Court Backs Test-Taker in Suit Against ETS
The Educational Testing Service breached its contract with a student test-taker when it refused to consider his explanation for an unusually large increase in his SAT scores, the New York State Court of Appeals has ruled.
The state's highest court ruled 5-2 that the ETS failed to weigh relevant information Brian Dalton submitted to explain the 410-point jump in his scores after he took the Scholastic Aptitude Test a second time in 1991. Mr. Dalton said his scores improved after he completed a test-preparation course.
Both sides in the four-year-old lawsuit claimed victory after the Dec. 7 ruling.
Mr. Dalton's advocates said the decision would open the door to future court challenges by students against the ETS, which administers the exam, now known as the Scholastic Assessment Test.
Legal action against the Princeton, N.J.-based company had seemed daunting in the past because the ETS had never lost such a case before, said Jay Rosner, the director of the Princeton Review Foundation. The foundation is the nonprofit arm of a test-preparation service that lent legal support to Mr. Dalton.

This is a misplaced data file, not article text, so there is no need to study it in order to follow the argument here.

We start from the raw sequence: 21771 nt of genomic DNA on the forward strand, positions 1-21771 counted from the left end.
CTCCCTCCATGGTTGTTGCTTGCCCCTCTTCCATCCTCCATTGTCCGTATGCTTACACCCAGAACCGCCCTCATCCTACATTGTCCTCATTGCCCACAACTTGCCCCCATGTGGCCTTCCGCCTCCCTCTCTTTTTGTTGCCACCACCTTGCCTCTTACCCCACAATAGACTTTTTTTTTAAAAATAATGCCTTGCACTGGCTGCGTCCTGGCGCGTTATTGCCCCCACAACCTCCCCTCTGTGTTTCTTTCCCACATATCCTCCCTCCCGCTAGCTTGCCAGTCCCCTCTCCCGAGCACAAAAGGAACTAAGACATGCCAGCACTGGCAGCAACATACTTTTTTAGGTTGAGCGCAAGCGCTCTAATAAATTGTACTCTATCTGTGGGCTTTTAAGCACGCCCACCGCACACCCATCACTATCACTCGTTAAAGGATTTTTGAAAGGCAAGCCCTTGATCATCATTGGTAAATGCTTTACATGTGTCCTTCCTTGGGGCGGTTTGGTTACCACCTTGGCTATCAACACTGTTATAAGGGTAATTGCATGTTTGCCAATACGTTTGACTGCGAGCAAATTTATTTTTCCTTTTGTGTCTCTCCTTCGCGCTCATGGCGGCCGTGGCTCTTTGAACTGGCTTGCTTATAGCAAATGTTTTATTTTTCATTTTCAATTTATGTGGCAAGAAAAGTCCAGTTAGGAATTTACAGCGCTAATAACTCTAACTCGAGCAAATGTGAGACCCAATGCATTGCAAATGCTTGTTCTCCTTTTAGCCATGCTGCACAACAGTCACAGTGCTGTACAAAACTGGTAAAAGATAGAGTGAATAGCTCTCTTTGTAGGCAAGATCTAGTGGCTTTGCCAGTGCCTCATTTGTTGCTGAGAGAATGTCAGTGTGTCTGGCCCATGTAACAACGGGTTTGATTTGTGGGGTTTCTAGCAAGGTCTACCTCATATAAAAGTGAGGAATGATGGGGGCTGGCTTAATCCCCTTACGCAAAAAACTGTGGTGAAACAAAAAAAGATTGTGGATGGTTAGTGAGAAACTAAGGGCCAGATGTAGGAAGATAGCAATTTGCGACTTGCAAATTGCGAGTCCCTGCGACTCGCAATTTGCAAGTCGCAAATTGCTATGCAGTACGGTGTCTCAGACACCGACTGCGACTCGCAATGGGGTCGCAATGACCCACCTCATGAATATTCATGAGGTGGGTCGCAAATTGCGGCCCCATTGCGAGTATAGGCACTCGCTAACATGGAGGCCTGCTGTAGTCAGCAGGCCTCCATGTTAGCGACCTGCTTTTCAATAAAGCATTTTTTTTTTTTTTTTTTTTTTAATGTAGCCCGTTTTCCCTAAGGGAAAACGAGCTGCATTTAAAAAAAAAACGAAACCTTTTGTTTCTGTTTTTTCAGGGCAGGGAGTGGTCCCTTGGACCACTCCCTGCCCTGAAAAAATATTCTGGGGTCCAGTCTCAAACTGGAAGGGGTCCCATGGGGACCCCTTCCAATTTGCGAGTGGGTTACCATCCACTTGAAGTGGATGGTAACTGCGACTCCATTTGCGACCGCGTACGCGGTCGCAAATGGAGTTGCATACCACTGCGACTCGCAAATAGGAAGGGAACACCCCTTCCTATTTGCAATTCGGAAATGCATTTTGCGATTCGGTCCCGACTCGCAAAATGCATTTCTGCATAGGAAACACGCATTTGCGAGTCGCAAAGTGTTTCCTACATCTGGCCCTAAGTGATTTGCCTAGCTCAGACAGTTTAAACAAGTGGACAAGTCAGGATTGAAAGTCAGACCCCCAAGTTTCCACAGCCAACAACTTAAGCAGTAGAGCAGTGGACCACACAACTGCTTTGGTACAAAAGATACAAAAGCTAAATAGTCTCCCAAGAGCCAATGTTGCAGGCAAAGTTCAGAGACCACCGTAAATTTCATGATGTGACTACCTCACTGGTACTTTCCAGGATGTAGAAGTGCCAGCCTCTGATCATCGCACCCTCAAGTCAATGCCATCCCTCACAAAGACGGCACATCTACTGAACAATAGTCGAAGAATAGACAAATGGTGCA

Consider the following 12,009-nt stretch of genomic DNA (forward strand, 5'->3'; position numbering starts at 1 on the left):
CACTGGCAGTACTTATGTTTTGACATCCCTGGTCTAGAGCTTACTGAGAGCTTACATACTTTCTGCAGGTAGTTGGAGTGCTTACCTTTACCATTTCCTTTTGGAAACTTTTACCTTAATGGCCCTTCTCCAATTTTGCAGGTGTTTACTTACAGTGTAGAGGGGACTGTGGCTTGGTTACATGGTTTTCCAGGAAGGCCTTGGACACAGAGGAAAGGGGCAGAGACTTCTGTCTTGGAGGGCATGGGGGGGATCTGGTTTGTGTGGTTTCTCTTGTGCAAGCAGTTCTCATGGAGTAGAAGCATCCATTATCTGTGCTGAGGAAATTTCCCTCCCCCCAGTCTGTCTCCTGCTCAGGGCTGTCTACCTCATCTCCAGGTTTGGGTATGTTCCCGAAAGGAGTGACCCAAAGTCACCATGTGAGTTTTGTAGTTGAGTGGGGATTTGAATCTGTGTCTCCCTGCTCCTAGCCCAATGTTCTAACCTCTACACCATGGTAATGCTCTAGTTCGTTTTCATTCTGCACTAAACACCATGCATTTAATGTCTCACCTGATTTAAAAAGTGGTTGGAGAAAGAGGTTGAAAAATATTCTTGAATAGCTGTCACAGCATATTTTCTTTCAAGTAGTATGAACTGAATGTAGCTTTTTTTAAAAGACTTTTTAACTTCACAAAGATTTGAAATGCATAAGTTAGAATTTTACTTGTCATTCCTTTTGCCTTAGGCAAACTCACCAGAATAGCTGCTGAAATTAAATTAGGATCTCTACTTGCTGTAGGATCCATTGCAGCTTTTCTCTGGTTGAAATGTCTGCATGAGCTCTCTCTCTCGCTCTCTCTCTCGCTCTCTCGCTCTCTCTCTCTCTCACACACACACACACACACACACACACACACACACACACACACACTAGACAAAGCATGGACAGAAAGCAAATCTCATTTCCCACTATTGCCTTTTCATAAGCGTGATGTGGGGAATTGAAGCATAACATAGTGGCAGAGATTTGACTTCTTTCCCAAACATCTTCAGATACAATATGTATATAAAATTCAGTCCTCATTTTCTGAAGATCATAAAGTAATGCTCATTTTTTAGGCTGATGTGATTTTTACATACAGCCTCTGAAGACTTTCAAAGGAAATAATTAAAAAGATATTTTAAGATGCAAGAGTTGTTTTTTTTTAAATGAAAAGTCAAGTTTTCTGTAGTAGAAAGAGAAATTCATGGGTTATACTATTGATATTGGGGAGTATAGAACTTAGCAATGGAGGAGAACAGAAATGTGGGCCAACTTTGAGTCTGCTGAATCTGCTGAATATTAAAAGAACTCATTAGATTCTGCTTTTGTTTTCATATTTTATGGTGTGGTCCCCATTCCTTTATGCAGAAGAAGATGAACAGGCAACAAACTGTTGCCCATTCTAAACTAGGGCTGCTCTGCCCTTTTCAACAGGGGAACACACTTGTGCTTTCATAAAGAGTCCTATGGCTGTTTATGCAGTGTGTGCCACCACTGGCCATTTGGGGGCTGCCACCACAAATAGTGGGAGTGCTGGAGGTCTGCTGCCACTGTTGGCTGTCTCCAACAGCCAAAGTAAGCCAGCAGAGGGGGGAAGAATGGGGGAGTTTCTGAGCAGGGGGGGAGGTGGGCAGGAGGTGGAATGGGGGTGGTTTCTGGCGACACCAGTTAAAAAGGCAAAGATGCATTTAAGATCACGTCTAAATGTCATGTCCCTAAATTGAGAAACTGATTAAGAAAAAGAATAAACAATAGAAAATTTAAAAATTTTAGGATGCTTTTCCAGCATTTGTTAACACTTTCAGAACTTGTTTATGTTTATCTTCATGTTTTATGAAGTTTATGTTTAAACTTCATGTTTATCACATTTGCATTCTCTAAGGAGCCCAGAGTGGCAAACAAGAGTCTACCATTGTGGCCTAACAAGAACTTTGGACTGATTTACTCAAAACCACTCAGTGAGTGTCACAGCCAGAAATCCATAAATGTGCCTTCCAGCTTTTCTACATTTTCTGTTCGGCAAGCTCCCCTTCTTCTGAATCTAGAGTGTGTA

But the court did not find that the company's appeals process was unfair. And, noting that the scores' validity had yet to be determined, the judges declined to rule that ETS should report Mr. Dalton's scores to colleges.
"We view this as a victory because the court upheld our procedures as being fair," said Ray Nicosia, the director of test security for the ETS.
After the decision, Vincent Nicolosi, Mr. Dalton's lawyer, said he would return to a trial court to seek compensation for his client's loss of admissions and a scholarship to the college of his choice.
Two lower courts had earlier ruled in Mr. Dalton's favor. He is now a senior at Queens College in New York City.
The ETS challenges test results that show more than a 250-point increase on either the mathematics or verbal section, or more than a 350-point combined-score increase.